I suppose sound design for a video to be played back in an open space is always like putting on overly-dramatic stage makeup so that the details can also be seen under harsh stage lights and from a distance. So I did make some of the sounds very extreme and almost comedic. For example, for a bouncing fish cake, I decided to use some exaggerated bouncing balloon sounds that surprisingly seemed to work. And I cut up a lot of juicy leaves (actually they were leftover strawberry tops and stems) and swished about a lot of polymorph beads and mic-ed everything up painfully closely to get the most goosebump inducing foley sound.

I was inspired by the foley sound I had heard on the documentary Fruit Hunters and a show about Chaoshan cuisine that has been on Netflix recently, Flavourful Origins. And I guess you could say I made it all in the spirit of ASMR videos.

These were to be screened in front of the audience as they ate the new reinterpretations of dishes… I am a little shy about showing the final mix in isolation online because it truly was a bit over-the-top (I also have to confess that I did some of the final edits in the controlled access machine room with two operational laser cutters and their giant extractor fans whirring noisily in the background so my working conditions were also less than ideal) but I might make a trailer mix when I have more time over the weekend.


Some pictures behind the scenes…


Chef Ming peeks through the curtain to see what guests we have for the night


Chicken Rice in Kueh Form


Chef Ron doles out the secret sauce (cucumber)



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Retextured Carrot Cake, first lovingly batch-cooked in a wok with two different varieties of chai por, then brutally blended so to allow it to be hygienically and efficiently reheated in retort pouches; all to be squeezed directly (or sucked up) into the mouths of the audiences.


Laksa in a dried form, vacuum packed for longevity and easy long term storage.



A special Laksa rempah coating the puffed rice, ready to be rehydrated at a moment’s notice to produce a seriously authentic tasting laksa soup.

Now that I am writing out this post I realised I forgot to take a picture of dessert – the tau huay!

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All of the production of this food was entirely undertaken by the amazing Chef Ming (and his assistant Chef Ron), who are both extremely knowledgeable and superbly skilled and inventive with the food they prepare. The actual realisation of this project completely wouldn’t have been possible without Ming’s professional and gastronomical expertise and his willingness to do something quite so daring with the food. For most chefs would rather make a pleasing menu, rather than one that draws gasps of shock from an audience; a menu that manages to bring the audience to relook their food with a critical eye. I am not qualified to cook the food and serve it to a public audience for I have not the required basic food hygiene training accreditation to do so, nor do I know the intricacies of how to organise or run a service! My role in collaboration felt much smaller; because ALL the props has to go to Ming’s efforts and hard work to make this experience a reality! I only provided the idea and brain fodder for the project, but all of the amazing food (and food innovation work!) was the Chef’s work! It was really my honour to be able to work with Ming.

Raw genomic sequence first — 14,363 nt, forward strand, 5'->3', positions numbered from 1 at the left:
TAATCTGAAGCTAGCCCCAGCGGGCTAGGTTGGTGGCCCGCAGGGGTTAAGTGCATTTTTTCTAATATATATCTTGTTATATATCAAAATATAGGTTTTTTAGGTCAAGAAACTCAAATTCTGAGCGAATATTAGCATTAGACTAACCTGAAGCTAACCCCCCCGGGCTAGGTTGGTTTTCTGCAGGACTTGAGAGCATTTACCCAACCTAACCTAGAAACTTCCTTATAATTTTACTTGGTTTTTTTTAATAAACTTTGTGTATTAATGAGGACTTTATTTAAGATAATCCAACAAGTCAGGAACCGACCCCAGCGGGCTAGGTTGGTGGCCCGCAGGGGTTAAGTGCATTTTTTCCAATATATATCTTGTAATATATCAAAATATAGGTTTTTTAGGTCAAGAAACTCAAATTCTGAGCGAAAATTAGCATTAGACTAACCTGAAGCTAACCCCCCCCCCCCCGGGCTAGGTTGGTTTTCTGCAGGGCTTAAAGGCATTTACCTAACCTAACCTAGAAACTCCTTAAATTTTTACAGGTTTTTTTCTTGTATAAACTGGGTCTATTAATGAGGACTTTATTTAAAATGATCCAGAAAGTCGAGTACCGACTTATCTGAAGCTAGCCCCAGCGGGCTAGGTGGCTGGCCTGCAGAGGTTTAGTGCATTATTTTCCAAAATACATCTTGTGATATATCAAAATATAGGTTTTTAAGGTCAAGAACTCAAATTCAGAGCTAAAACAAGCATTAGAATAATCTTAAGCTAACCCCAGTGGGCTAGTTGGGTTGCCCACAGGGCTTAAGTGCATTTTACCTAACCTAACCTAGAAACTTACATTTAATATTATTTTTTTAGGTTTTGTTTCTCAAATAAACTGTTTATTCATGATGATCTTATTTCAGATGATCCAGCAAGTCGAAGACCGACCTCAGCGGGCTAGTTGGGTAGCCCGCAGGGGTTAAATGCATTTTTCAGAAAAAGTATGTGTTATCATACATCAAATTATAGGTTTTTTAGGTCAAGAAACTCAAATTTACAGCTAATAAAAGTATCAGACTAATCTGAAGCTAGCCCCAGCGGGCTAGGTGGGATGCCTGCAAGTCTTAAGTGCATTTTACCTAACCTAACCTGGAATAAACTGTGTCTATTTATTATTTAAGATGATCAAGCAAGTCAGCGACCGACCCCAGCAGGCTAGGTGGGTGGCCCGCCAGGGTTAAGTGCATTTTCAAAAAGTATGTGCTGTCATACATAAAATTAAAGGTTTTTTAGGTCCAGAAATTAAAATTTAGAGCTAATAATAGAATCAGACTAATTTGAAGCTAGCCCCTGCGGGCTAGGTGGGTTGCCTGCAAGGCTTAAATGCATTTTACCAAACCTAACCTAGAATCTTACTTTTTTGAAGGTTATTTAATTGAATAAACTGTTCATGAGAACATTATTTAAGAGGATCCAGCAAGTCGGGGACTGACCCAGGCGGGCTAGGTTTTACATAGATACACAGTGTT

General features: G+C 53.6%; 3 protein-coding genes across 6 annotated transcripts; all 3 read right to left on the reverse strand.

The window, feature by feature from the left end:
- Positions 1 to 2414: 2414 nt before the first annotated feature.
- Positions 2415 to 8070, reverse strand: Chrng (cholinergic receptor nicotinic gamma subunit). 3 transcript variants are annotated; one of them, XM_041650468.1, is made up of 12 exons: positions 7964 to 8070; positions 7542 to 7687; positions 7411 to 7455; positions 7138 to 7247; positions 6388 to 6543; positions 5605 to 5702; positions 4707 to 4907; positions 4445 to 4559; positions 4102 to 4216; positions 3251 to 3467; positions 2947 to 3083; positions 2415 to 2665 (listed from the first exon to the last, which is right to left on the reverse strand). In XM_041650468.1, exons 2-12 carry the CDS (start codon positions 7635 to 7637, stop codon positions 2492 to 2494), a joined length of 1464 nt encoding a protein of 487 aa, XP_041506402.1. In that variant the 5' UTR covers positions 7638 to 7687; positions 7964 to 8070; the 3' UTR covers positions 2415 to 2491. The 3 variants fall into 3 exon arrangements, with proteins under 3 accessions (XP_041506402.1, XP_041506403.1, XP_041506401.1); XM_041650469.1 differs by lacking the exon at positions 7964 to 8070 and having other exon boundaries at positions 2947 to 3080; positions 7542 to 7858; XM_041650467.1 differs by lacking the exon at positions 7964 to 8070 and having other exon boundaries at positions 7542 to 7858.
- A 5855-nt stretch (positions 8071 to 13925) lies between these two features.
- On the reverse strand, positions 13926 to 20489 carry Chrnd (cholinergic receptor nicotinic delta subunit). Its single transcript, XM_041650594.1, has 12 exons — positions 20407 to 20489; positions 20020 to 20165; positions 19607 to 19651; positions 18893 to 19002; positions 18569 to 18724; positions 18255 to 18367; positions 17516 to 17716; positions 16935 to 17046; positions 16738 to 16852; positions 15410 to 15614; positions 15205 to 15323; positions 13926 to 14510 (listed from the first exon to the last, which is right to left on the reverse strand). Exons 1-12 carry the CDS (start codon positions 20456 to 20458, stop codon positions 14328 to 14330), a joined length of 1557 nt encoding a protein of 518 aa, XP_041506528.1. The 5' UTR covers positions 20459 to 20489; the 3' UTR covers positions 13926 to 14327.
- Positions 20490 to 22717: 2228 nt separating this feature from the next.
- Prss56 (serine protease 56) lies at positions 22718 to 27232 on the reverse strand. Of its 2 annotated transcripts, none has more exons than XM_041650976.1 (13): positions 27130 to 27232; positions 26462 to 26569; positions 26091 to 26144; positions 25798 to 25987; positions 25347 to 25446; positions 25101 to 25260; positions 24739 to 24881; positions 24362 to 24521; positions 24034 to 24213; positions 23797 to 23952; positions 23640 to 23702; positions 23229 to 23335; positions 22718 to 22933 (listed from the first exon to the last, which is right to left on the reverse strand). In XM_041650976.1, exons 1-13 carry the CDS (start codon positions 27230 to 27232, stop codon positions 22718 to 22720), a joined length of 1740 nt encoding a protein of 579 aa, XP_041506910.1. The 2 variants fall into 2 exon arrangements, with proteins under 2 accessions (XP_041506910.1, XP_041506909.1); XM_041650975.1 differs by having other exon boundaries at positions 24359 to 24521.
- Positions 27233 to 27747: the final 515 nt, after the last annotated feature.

Countless thanks must also go to The Substation: Annabelle and Si Min for facilitating the entire process and helping to take care of all of the small details, as well as all of the Substation staff (and interns Ariel and Celine) for all their help. Without the help of so many people this wouldn’t have been possible!

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Some highly observant audience members asked me on the night why there wasn’t ice kachang and nasi lemak on the menu. I was puzzled about the specificity of this question until I realised that they were referring to the image they had seen on the promotional material drawn by the designer, which ended up being printed in an unexpectedly huge size and mounted on the wall on the night of the event. Well, the answer is that at an earlier stage the shortlisted dishes originally included ice kachang and chicken rice so that was drawn into the flyer. However, the chicken rice was in a pyramid shape that could have been easily interpreted as the pyramid of a nasi lemak as well. Well spotted y’all.